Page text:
I don't think there is such a thing as "pure furry"; as you observed, it's a metagenre, which is essentially what I meant by "furry is an adjective."

- Chipotle

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So why isn't [Stephen King] accused of advocating the deplorable acts he puts into his fiction?

While in essence I'm restating Chuck's point, King isn't accused of advocating deplorable acts because he isn't advocating them. He's just depicting them. Writing about something in a way which depicts it as horrific is fundamentally different than writing about it in a way which depicts it as pleasurable. (This is actually also a very sticky point about laws that try to ban child porn, by the way -- it's very easy to write a (presumably) well-intentioned law which would make it illegal for a comics artist to draw an autobiographical story about sexual abuse she suffered as a child.)

It seems to me the separation of fantasy and reality is less of a concern for the creators of this fiction and more of a concern for the people who seem intent on treating art and stories of make-believe animal-people as little to no different from the act of actual real world child abuse.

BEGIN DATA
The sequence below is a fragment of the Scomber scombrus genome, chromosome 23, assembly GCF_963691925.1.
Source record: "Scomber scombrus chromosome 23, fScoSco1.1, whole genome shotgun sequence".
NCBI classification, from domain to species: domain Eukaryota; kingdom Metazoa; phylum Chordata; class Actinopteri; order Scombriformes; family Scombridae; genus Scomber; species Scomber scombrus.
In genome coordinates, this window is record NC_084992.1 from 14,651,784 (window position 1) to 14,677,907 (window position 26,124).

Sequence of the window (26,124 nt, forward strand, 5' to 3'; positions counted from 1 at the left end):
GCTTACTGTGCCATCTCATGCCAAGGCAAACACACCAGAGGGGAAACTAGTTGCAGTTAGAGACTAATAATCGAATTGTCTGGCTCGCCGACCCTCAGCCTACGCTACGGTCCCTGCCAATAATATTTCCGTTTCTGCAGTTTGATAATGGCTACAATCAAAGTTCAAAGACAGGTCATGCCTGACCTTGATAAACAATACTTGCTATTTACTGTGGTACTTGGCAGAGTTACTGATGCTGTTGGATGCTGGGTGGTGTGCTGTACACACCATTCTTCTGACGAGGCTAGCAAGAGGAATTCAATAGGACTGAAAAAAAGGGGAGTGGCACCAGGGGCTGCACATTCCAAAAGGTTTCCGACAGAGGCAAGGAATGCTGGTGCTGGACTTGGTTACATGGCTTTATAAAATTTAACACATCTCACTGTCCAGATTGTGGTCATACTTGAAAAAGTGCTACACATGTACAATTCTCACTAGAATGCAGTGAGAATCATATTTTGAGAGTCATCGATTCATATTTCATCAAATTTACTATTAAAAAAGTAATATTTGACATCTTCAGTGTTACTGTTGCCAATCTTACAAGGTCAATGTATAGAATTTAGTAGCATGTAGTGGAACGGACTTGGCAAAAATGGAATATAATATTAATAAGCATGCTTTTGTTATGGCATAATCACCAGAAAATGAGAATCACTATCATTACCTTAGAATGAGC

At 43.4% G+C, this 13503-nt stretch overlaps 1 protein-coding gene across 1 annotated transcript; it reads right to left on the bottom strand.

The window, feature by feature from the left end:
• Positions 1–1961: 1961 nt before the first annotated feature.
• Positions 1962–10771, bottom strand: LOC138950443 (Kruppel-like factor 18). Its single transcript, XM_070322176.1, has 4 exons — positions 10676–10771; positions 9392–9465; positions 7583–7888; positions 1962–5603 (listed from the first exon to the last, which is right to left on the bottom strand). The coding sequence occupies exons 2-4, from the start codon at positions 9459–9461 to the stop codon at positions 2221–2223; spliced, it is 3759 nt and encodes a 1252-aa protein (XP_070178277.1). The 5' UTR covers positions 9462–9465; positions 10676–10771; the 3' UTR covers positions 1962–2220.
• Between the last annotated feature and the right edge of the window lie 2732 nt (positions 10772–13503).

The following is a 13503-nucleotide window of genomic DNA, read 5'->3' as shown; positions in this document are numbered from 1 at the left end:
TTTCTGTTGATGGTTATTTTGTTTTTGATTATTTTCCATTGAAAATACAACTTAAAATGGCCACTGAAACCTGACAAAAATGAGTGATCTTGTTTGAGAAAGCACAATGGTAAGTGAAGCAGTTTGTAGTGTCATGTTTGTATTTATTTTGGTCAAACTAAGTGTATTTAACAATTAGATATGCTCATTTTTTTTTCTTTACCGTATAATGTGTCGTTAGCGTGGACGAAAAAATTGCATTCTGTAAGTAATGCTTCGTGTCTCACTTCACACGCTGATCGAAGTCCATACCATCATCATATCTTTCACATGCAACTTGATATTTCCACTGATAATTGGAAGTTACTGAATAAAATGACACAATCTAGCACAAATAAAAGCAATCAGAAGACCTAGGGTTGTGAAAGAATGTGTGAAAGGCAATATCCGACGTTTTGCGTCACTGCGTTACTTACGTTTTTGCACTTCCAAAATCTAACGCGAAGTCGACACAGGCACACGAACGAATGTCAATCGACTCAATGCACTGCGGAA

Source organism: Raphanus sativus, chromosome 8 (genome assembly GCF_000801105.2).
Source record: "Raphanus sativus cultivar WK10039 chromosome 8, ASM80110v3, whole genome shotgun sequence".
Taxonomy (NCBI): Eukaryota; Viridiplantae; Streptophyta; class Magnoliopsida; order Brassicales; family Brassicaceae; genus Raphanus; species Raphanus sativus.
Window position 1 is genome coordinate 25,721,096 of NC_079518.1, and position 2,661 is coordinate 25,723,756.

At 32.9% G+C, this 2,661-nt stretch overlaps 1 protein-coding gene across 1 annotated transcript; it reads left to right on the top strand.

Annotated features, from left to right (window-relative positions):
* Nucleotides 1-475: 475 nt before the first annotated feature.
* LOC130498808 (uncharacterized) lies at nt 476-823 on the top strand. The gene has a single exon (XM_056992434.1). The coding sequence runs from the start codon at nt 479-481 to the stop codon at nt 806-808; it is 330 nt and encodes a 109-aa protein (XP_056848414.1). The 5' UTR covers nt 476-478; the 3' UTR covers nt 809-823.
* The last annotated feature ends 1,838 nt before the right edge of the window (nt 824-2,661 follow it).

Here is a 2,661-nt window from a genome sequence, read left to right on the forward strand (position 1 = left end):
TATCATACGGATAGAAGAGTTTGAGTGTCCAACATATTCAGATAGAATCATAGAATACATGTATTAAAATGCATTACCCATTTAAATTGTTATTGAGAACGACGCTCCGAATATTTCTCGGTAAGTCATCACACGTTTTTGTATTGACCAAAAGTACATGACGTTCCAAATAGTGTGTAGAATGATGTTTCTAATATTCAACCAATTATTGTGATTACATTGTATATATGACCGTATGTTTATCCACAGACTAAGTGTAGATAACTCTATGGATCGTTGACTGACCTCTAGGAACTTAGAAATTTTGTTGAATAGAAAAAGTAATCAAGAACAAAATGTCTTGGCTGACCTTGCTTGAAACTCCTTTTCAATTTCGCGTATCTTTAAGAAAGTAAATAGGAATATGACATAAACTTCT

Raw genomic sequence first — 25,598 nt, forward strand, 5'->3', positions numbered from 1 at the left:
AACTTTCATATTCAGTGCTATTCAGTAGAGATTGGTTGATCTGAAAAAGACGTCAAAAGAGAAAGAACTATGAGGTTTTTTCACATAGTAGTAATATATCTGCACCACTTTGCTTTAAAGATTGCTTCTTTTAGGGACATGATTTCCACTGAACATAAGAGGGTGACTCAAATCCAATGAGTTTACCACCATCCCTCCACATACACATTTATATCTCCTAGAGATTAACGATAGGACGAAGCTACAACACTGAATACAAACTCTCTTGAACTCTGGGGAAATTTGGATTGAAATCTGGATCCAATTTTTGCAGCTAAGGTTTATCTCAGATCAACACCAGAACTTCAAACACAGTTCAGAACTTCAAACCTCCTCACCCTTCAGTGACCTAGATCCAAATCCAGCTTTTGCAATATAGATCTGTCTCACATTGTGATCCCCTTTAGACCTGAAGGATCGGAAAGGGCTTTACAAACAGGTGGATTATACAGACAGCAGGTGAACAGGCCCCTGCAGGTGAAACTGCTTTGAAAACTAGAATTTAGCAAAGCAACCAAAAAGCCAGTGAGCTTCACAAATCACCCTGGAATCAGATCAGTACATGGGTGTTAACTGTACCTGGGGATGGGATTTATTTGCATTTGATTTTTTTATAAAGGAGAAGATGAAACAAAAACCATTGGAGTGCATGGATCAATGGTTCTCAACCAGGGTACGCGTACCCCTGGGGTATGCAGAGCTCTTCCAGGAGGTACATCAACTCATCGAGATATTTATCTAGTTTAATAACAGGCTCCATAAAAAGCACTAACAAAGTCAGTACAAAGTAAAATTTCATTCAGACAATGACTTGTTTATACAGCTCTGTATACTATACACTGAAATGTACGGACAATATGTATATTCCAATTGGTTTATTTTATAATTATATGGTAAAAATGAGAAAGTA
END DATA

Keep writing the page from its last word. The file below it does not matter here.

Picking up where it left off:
The practical reality is that child pornography really is a hot button issue in ways that almost no other issue is. Very few people assume that people who enjoy over-the-top violence in video games are predisposed to enjoy genuine acts of murder, but it's fairly common to assume -- and even to write laws predicated on the assumption -- that people who enjoy depictions of illegal sex in artwork would be predisposed to commit those acts in real life.